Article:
Sheep husbandry and Ethnoveterinary knowledge of Raika sheep


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MSc thesis
Sheep husbandry and Ethnoveterinary knowledge of Raika sheep pastoralists in Rajasthan, India
Author: Ellen Geerlings Supervisor: Prof. Dr. Akke van der Zijpp
ENVIRONMENTAL SCIENCES

August 2001

Sheep husbandry and Ethnoveterinary knowledge of Raika sheep pastoralists in Rajasthan, India
Thesis submitted for partial fulfillment of the MSc degree in: Environmental Sciences.
Author: Ellen Christina Louisa Geerlings Supervisor: Prof. Dr. Akke van der Zijpp
(Animal production systems group) Credit points: 27 Code: E300-763
Deventer, The Netherlands August 2001

SHEEP HUSBANDRY AND ETHNOVETERINARY KNOWLEDGE OF RAIKA SHEEP PASTORALISTS IN RAJASTHAN, INDIA
Abstract
This thesis describes the sheep husbandry and healthcare system of the Raikas in south-central Rajasthan. Aspects such as sheep breed diversity, fodder availability, disease prevalence and gender labor division are discussed. Special attention has been paid to traditional and conventional interventions and actors in sheep healthcare. Ethnoveterinary knowledge and practices are described as well as weak and strong points of both conventional and traditional institutions and actors.
Key-words: Raika, sheep husbandry, pastoralism, sheep breed diversity, gender labor division, ethnoveterinary knowledge, ethnoveterinary practices, traditional and conventional healthcare actors and institutions, medicinal plants.

SHEEP HUSBANDRY AND ETHNOVETERINARY KNOWLEDGE OF RAIKA SHEEP PASTORALISTS IN RAJASTHAN, INDIA

Table of Contents
Acknowledgements List of Abbreviations

1 Introduction

1

1.1 Background and motivation for the study

1

1.2 Animal healthcare interventions

3

1.3 Focus and main purpose of the study

5

1.3.1 Research objectives

5

1.3.2 Problem statement

5

1.3.3 Research question

6

2 Background information on research subjects

7

2.1 Ethnoveterinary research

7

2.2 Gender bias in livestock research

9

2.3 Governmental animal healthcare services

10

2.4 Domestic animal diversity

12

3 Background information on study area

14

3.1 Rajasthan

14

3.2 Animal husbandry in Rajasthan

15

3.2.1 Raikas

15

3.3 NGO’s activities in the research area

16

3.3.1 Lokhit Pashu-Palak Sansthan and League for

Pastoral People

17

3.4 Research location

17

4 Research methods

19

4.1 Introduction

19

4.2 Methods of data collection

20

4.2.1 Workplan

21

4.2.2 Sampling

22

5 Results and discussion

23

5.1 Bias and problems in data collection

23

5.2 Flow diagram of Raika agro-pastoral system

25

5.3 Landownership and crop production

26

SHEEP HUSBANDRY AND ETHNOVETERINARY KNOWLEDGE OF RAIKA SHEEP PASTORALISTS IN RAJASTHAN, INDIA

5.4 Local breeds and their qualities

26

5.4.1 Breed diversity within herds

32

5.5 Herd size and composition

34

5.6 Grazing systems and feeding management

36

5.6.1 Migration

36

5.6.2 Fodder scarcity

37

5.7 Breeding

38

5.8 Returns from sheep rearing

40

5.8.1 Milk

40

5.8.2 Wool

40

5.8.3 Meat

41

5.8.4 Dung

42

5.9 Women in livestock production

43

5.9.1 Introduction

43

5.9.2 Gender-based labor division of Raika sheep

pastoralists

45

5.9.3 Perception of labor division

49

5.10 Animal health: Actors and Institutions

50

5.11 Raika concepts of ovine diseases

54

5.11.1 Introduction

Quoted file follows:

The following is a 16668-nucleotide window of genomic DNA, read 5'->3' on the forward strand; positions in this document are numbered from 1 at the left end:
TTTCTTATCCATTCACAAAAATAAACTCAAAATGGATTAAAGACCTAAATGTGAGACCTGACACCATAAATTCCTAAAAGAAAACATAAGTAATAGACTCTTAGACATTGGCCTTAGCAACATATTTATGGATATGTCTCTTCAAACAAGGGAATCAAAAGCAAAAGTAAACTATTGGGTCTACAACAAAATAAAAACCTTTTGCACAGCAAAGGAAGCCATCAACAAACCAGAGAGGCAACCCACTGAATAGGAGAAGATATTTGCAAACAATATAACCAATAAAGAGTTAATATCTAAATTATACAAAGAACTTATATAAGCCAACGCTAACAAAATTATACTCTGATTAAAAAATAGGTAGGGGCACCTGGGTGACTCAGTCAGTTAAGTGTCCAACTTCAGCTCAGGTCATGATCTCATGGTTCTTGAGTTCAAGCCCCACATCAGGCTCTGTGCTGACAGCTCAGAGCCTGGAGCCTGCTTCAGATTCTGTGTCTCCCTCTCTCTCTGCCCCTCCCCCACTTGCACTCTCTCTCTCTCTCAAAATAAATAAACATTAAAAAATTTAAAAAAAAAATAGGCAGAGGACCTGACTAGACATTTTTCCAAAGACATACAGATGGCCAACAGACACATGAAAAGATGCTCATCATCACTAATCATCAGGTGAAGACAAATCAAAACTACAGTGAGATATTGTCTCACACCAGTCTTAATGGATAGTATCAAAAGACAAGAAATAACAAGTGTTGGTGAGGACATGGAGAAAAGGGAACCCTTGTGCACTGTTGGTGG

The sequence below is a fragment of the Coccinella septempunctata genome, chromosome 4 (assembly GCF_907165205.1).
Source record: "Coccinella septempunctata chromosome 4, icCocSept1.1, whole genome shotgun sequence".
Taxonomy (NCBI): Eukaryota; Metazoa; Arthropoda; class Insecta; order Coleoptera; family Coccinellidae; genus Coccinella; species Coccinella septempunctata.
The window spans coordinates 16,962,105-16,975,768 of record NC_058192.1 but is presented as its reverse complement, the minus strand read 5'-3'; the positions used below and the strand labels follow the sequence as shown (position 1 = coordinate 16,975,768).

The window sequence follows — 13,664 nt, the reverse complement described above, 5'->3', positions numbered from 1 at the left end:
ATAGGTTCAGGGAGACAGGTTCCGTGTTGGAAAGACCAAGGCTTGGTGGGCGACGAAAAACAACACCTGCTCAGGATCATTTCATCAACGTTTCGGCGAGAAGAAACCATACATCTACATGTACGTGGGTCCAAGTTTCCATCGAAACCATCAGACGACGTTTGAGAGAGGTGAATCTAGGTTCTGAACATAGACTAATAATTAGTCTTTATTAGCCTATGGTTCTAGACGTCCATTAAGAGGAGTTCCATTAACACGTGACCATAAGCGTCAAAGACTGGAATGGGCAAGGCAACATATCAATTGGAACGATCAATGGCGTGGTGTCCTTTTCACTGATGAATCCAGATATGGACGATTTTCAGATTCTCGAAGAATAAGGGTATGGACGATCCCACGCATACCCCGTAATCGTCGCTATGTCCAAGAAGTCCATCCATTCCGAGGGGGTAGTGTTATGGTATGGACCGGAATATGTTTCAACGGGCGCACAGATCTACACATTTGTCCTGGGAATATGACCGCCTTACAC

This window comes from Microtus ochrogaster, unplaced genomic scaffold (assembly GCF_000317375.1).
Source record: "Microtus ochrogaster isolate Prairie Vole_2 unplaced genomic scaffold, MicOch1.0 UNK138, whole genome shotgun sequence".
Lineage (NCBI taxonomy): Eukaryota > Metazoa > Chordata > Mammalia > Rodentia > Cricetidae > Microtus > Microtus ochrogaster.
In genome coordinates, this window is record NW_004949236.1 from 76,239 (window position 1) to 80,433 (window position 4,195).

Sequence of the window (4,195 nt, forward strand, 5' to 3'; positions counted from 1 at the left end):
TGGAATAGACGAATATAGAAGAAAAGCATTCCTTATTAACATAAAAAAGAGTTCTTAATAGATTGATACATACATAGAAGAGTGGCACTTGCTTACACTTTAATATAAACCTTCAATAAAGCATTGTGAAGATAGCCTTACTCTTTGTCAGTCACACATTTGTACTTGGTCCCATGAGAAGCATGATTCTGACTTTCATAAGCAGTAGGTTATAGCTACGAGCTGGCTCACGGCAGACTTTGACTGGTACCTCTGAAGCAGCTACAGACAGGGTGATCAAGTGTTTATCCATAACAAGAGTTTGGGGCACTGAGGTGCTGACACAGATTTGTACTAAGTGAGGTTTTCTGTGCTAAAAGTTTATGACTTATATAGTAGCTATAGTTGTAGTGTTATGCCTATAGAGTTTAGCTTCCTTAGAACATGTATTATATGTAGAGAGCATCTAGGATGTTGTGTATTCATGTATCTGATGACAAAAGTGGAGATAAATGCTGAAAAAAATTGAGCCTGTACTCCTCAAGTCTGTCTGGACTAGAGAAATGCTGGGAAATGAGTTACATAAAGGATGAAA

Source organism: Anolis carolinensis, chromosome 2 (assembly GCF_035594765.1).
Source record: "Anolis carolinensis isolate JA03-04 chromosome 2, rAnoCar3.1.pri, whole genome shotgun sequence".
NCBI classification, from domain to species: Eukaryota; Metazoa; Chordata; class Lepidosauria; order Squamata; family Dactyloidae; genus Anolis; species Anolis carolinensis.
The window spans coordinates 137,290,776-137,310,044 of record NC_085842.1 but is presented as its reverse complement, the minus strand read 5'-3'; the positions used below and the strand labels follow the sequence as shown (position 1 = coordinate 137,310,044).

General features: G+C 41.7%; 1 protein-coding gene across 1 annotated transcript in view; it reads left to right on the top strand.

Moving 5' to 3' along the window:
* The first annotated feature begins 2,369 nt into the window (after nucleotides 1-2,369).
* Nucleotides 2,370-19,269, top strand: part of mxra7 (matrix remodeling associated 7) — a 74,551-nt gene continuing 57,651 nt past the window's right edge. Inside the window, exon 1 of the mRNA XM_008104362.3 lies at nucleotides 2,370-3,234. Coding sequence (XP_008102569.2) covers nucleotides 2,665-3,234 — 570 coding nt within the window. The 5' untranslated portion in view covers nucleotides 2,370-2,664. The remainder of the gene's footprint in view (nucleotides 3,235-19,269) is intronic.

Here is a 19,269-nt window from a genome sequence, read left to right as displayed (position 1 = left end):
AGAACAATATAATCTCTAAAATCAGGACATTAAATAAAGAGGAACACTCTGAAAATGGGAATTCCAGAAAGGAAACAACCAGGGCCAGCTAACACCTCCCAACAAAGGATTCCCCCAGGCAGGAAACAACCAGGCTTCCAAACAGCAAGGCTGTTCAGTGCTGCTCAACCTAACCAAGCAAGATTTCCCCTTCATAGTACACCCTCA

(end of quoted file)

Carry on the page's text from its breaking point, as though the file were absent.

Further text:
54

5.11.2 Ethnosemantics and ethnotaxonomy

55

5.11.3 Ethnoveterinary practices and pharmacology

65

5.12 Concluding remarks on ethnoveterinary knowledge and

pharmacology

72

6 Conclusions

74

Summary

77

Bibliography

79

Appendixes

Appendix 2A Appendix 5A Appendix 5B Appendix 5C Appendix 5D Appendix 5E Appendix 5F Appendix 5G Appendix 5H
Appendix 5I

Global breed data List of respondents Interview guide Sheep breeds in Rajasthan Distribution of rainfall in Rajasthan Age of first service of rams and ewes Returns from sheep rearing Disease characteristics as cited by respondents Ethnoveterinary practices for most common sheep diseases Land Degradation

Glossary of ethnominerals Glossary of ethno-animal products

SHEEP HUSBANDRY AND ETHNOVETERINARY KNOWLEDGE OF RAIKA SHEEP PASTORALISTS IN RAJASTHAN, INDIA

List of figures

Figure 5.1 Breeds per herd (n=43)

32

Figure 5.2 Breed diversity in herds (n=43)

32

Figure 5.3 Sheep herd size (n=55)

34

Figure 5.4 Mixed herd composition (n=32)

35

List of maps

Map 3.1 Location of Rajasthan, India

14

Map 3.2 Location of Pali district in Rajasthan

18

Map 3.3 Location of Research area in Pali district

18

List of pictures

Picture 5.a)
Picture 5.b) Picture 5.c) Picture 5.d) Picture 5.e) Picture 5.f)
Picture 5.g)
Picture 5.h) Picture 5.i) Picture 5.j) Picture 5.k)
Picture 5.l)

Bhagli breed (left) and Boti breed (right), Datiwara village,

Bali tehsil

28

Dumi breed, Ghanerao village, Desuri tehsil

29

Keri breed

30

Black Tepli, Datiwara village, Bali tehsil

31

Kajeli breed

31

Kajeli ram with “devices” to control mating,

Dungli village, Bali tehsil

39

Baga Ram Dewasi from bagri Nagar showing firing

Instruments

52

Bottleneck in local Keri breed

58

Sheep with “mata” (sheep pox)

59

“Nimji”

65

Ceremony Altar in sheep shed with image representing

“Mataji”

66

Manglaram, 13 years old with his sister and younger brother

from the village of Wara Solenkian, Desuri tehsil.

73

List of tables

Table 1.1 Trends and projections in Food Production in developing

countries

2

Table 4.1 Outlay of workplan

21

Table 4.2 Number of interviews per village

22

Table 5.1 Number and size of landholding in ownership (n=18)

26

Table 5.2 Classification and price of mutton

42

Table 5.3 Comparison of revenue per sheep in Jodhpur district

and Godwar area

42

SHEEP HUSBANDRY AND ETHNOVETERINARY KNOWLEDGE OF RAIKA SHEEP PASTORALISTS IN RAJASTHAN, INDIA

Table 5.4 Herding (n=54)

45

Table 5.5 Feeding; cutting fodder for stall feeding (n=45)

46

Table 5.6 Milking (n=50)

46

Table 5.7 Handling milk products (n=47)

47

Table 5.8 Assisting ewes in lamming (n=20)

47

Table 5.9 Care for newborn lambs (n=54)

47

Table 5.10 Care for sick sheep (n=53)

48

Table 5.11 Most common diseases among traditionally raised

sheep in research area, as identified by

raika shepherds (n=50)

56

SHEEP HUSBANDRY AND ETHNOVETERINARY KNOWLEDGE OF RAIKA SHEEP PASTORALISTS IN RAJASTHAN, INDIA
Acknowledgements
I am very grateful to the following persons for making this thesis possible: